Brain Trust

An EEG is a daunting procedure for almost anyone, and you’d imagine that for a two-year-old with autism, it would be intolerable. Not so. John allowed 21 wires to be glued to his head while cradled in my arms. The first 3-4 gave him some anxiety but after he realized I wasn’t going anywhere he put his attention to more important things: Bear in the Big Blue House. Good thing I remembered to tuck along Tutter, Ojo, Bear, Doc Hog, and Shadow in our bag. He even allowed his head to be wrapped in gauze after all were duly attached. His look was one of profound boredom, Oh if you must, just let me watch my video.

Periodially, of course, he would remember that there were 21 wires attached to his head and I would jump up to give him a hug or a tickle to distract him.

We’re trying to rule out seizures as a cause of John’s recent sleep disturbances. The EEG was supposed to try to capture him asleep — this from a boy who hasn’t taken a nap in close to a year. But they can glean a lot of information, they said, from the three hours his brain was monitored. I worry, of course, how he did and did not notice the flashing strobe lights that twirled over him. How he looked forward without blinking.

The whole time, his brother was waiting in the Big Important Hospital’s lobby area. My phone kept beeping with cryptic (Sam hysterical) and not so cryptic (Need diaper) text messages from hubby. Big Important Hospital (or BIH) is close enough to be the obvious place for us to go, but it’s far enough that we tried to schedule as much into the one day as possible. Big mistake.

What were we thinking?
(Oh, did I mention the blood draws? The 4 nurses who had to hold each of them down?)

But we were there, and after the EEG we met with the developmental pediatrician for their follow-ups from last summer’s initial diagnosis. Predictably, Sam scored very well on his tests and was spelling the minute he walked into the room. John, I think, was tired from everything that preceded it and was stimming a lot. It was hard to get him to focus.

But troubling me more is the MRI he had last fall apparently shows a possible abnormality in the cerebellum that we’re just hearing about now. His doctors are sending it to a specialist in Chicago to check out.

A very long day. And two very tired little boys.
But Bear and Tutter saved a good part of it.


Leave a comment
  • I feel for you, sounds like a long difficult day, but the fact that John allowed them to put all those wires on while he was awake, I am very impressed. Roo had his MRI and EEG in one day and they put him out for them.

    Hope all the test come back fine. And glad that you had the videos to help get you through.

  • I just stumbled across your wonderful blog today.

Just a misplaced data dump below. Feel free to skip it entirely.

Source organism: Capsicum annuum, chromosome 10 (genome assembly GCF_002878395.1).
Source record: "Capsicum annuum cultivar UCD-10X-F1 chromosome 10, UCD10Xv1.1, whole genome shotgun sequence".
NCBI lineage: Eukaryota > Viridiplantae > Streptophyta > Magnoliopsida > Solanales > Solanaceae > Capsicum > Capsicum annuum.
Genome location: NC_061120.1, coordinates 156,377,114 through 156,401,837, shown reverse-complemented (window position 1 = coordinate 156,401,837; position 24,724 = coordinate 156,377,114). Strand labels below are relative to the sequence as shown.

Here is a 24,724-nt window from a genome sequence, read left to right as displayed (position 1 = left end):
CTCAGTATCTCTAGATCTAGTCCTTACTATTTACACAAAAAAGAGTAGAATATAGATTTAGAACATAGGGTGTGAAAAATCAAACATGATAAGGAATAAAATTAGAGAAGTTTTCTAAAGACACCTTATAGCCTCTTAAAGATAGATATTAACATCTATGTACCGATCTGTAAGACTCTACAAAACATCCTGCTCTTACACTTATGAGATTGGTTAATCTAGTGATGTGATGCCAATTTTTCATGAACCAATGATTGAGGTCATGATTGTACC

I have twin boys who are 8 years old and a 5yearold boy with autism. I remember his EEG as not being too pleasent. He was very disagreable. His daddy still has “Post Tramatic Stress” from that.

    Twins are a wonderful handful. Good luck with everything.

    I wish they had done an MRI on my child. I do not think they did enough diagnostics.

  • I’m really impressed that your son tolerated the EEG so well! We saw a neurologist almost 2 years ago and she recommended that one be done for my son for the same reason, to rule out mini-seizures. We scheduled one for the summer of 2005, my son was 6 years old then. At the time, however, I was 5 months pregnant and the hospital was an hour drive away. I knew there was no way that Samuel would make an hour drive without falling asleep after being deprived of sleep the night before!

    To date, we have not rescheduled the EEG. Perhaps once I am done nursing my baby and we can figure out how to overcome the sleep problem we’ll try again! I cannot envision Samuel tolerating all the wires, but he is getting to the age where he will tolerate things better when they are explained ahead of time.

    Good job bringing along things to occupy John!

    By the way, my son had lots of sleep problems at age 2. I spent many late nights with him, or would wake up with him at 3 or 4 in the morning. He missed several days each school year because he would wake up at strange times. His sleep is almost normal now (we just have an established bedtime for all 3 of my boys that’s a bit later than I would like, to accomodate the night owl in Samuel, 9pm). If he wakes up in the middle of the night I can usually talk him into going back to sleep.

  • kjThat sounds like quite a tough day.

    I loved the part about the desperate texting from your husband. And I am happy to hear that the Bear and Tutter were there to support you. A portable DVD player made our trip from Houston to New York totally manageable this Christmas.

    That’s horrible that you didn’t hear anything about the MRI problem until now. Although I hope that means that it didn’t look too serious when they initially reviewed it. Best wishes

  • Kim,

    I just read this carefully again. I hope you will keep us posted on what comes from the cerebellum scan.

    I hope you guys enjoy the long weekend together.



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